Gillian Slovo is a South African born novelist who in 2011 wrote the play, The Riots, based on the civil disturbances which spread throughout the country that year. Her new novel, Ten Days, is not the play in novel form, nor is it a fictionalised account of the 2011 disturbances, but rather a novel inspired by them and set in the present day.
The story surrounds a single mother, Cathy, and her teenage daughter, Lyndall. Cathy has an unreliable partner, Banji, who regularly stays over. She is a leading figure in the local community association and they reside in the Lovelace Estate, a fictional sink estate in the deprived fictional London borough of Rockham. The Lovelace is slated for demolition. Relations have always been poor between the police and local residents, and this isn't helped by an almighty and oppressive heatwave that has enveloped London and has no apparent end in sight. When a well known local with mental health issues dies after being restrained by police, the community gathers around to support his parents in their quest for answers. They demonstrate outside the local police station and are ignored. One thing leads to another and rioting breaks out. This proves to be the spark that ignites various underlying grievances and soon the riots have spread, first to the wider Rockham area, then Greater London, and finally nationwide.
There are various other characters who surround this melodrama. We have a newly appointed Metropolitan Police Commissioner, his capable but possibly scheming deputy, an ambitiously amoral and plotting Home Secretary and the Prime Minister he wishes to depose. The Home Secretary’s wife and secretary also feature strongly in the sub-plot that is the political machinations underpinning the Government’s attempts to get to grips with the turmoil on the streets.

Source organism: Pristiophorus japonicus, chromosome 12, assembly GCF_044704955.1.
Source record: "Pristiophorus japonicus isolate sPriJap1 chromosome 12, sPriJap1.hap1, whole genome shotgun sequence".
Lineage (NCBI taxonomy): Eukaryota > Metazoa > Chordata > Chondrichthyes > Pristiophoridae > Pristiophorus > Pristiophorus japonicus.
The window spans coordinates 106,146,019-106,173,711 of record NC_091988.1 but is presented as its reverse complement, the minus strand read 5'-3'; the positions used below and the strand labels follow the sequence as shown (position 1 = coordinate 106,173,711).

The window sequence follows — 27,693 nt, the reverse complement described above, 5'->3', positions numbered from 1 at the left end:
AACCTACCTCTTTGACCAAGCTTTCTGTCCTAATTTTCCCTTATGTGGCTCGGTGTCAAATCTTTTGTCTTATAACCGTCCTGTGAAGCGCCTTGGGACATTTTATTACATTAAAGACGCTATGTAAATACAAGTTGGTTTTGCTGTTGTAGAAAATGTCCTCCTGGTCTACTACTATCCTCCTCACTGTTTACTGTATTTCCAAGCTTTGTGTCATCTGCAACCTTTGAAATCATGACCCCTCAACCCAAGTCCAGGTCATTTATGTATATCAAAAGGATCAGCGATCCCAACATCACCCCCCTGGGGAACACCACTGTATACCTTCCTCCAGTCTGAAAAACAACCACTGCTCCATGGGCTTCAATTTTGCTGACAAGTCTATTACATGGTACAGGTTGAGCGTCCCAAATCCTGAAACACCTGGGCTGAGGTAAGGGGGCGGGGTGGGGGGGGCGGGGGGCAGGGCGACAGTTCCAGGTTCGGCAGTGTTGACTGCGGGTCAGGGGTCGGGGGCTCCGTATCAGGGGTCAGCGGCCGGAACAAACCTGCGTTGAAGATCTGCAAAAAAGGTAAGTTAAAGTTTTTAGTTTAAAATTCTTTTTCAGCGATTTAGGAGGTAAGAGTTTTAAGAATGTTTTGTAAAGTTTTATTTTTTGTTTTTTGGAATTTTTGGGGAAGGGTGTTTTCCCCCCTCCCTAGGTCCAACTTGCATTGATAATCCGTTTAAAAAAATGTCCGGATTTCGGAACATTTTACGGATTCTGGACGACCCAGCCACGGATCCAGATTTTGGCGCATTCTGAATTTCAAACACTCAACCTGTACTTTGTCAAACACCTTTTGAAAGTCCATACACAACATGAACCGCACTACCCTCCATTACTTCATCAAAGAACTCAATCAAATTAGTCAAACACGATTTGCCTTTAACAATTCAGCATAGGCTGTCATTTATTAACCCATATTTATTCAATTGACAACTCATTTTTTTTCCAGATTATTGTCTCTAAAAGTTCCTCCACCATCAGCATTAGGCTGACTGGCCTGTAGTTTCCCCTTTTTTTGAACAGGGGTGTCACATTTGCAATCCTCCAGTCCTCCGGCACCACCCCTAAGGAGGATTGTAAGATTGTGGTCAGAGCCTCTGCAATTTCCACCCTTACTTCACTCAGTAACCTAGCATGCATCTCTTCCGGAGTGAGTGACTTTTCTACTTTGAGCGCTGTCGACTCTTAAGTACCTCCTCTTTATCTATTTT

I found this very much to be a novel of two halves. The first half concentrates on setting the scene, defining the characters, painting a portrait of life in Rockham and the tensions that lie at the heart of the Westminster establishment. We learn that the new Commissioner was the Prime Minister’s choice and that he overruled the Home Secretary who favoured his deputy. While this was undoubtedly necessary, I found this part of the novel to drag a little. The second half of the novel, which describes the continuing rioting and the Government and Met’s attempts to get to grips with the disorder much more compelling, especially as a series of big revelations come thick and fast in both the main plot and the subplot.
The novel ends well and the author ties up all the loose ends and story lines, but I did find some issues with novel as a whole. For starters while the rioting spreads throughout London and to other cities in the country there is virtually no mention of this. Even in the scenes that feature the Home Secretary and the Prime Minister, the focus is almost exclusively on the Lovelace Estate where trouble first started. At one point the Met Commissioner is told that other cities have got the problem under control and now he needs to get the Lovelace under control. And that’s about the only mention we get of the wider situation. Similarly, the Commissioner and his deputy seem totally unconcerned with what is going on elsewhere in Greater London. While there is some attempt to explain this by the fact that a chemical plant is sited near to the Lovelace, it's not convincing enough an explantation for the total lack of interest for elsewhere.
The only other issue I had was with characterisation. Most of the characters are well drawn and I congratulate the author on that, but the exception is the Home Secretary. It's pretty apparent early on that he is one of the novel’s major villains. The problem is that at times the author’s portrayal of him borders on the parody; a Machiavellian figure constantly plotting, with a total absence of loyalty or principles, I felt that should he have been given just a few redeemable features his characterisation would be stronger for it.
All in all, this was an enjoyable and thoughtful novel and it's certainly worth a read. But I wouldn't say it was the most compelling story I've read, nor would I say it gave me a greater understanding of how and why a community can explode into disorder.
I would award this 4 out of 5 stars
I would award this 4 out of 5 stars